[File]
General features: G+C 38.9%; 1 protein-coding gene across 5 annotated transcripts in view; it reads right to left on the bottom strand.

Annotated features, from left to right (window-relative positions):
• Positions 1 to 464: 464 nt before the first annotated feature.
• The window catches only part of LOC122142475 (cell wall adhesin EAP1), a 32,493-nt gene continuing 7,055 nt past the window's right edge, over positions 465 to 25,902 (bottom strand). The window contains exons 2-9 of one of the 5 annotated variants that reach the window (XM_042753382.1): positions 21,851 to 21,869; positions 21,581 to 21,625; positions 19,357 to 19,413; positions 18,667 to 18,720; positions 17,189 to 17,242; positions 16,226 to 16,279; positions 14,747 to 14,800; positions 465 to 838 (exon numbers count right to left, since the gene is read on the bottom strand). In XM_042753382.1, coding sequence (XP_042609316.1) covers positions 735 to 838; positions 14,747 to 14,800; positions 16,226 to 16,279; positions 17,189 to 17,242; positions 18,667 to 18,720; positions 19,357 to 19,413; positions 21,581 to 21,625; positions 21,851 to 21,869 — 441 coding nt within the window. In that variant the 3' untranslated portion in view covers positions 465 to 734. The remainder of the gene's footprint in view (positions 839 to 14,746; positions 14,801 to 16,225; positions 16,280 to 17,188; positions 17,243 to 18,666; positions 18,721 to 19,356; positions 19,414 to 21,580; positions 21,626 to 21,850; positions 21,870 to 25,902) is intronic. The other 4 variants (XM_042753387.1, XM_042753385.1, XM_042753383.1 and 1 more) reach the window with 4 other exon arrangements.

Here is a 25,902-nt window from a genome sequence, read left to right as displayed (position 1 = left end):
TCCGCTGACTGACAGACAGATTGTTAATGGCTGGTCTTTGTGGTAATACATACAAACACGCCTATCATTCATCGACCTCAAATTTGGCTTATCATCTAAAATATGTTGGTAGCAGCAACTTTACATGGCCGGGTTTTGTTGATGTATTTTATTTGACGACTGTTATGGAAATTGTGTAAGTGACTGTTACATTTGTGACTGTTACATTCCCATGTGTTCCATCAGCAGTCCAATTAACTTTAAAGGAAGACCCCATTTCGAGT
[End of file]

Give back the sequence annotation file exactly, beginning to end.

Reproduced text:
General features: G+C 38.9%; 1 protein-coding gene across 5 annotated transcripts in view; it reads right to left on the bottom strand.

Annotated features, from left to right (window-relative positions):
• Positions 1 to 464: 464 nt before the first annotated feature.
• The window catches only part of LOC122142475 (cell wall adhesin EAP1), a 32,493-nt gene continuing 7,055 nt past the window's right edge, over positions 465 to 25,902 (bottom strand). The window contains exons 2-9 of one of the 5 annotated variants that reach the window (XM_042753382.1): positions 21,851 to 21,869; positions 21,581 to 21,625; positions 19,357 to 19,413; positions 18,667 to 18,720; positions 17,189 to 17,242; positions 16,226 to 16,279; positions 14,747 to 14,800; positions 465 to 838 (exon numbers count right to left, since the gene is read on the bottom strand). In XM_042753382.1, coding sequence (XP_042609316.1) covers positions 735 to 838; positions 14,747 to 14,800; positions 16,226 to 16,279; positions 17,189 to 17,242; positions 18,667 to 18,720; positions 19,357 to 19,413; positions 21,581 to 21,625; positions 21,851 to 21,869 — 441 coding nt within the window. In that variant the 3' untranslated portion in view covers positions 465 to 734. The remainder of the gene's footprint in view (positions 839 to 14,746; positions 14,801 to 16,225; positions 16,280 to 17,188; positions 17,243 to 18,666; positions 18,721 to 19,356; positions 19,414 to 21,580; positions 21,626 to 21,850; positions 21,870 to 25,902) is intronic. The other 4 variants (XM_042753387.1, XM_042753385.1, XM_042753383.1 and 1 more) reach the window with 4 other exon arrangements.

Here is a 25,902-nt window from a genome sequence, read left to right as displayed (position 1 = left end):
TCCGCTGACTGACAGACAGATTGTTAATGGCTGGTCTTTGTGGTAATACATACAAACACGCCTATCATTCATCGACCTCAAATTTGGCTTATCATCTAAAATATGTTGGTAGCAGCAACTTTACATGGCCGGGTTTTGTTGATGTATTTTATTTGACGACTGTTATGGAAATTGTGTAAGTGACTGTTACATTTGTGACTGTTACATTCCCATGTGTTCCATCAGCAGTCCAATTAACTTTAAAGGAAGACCCCATTTCGAGT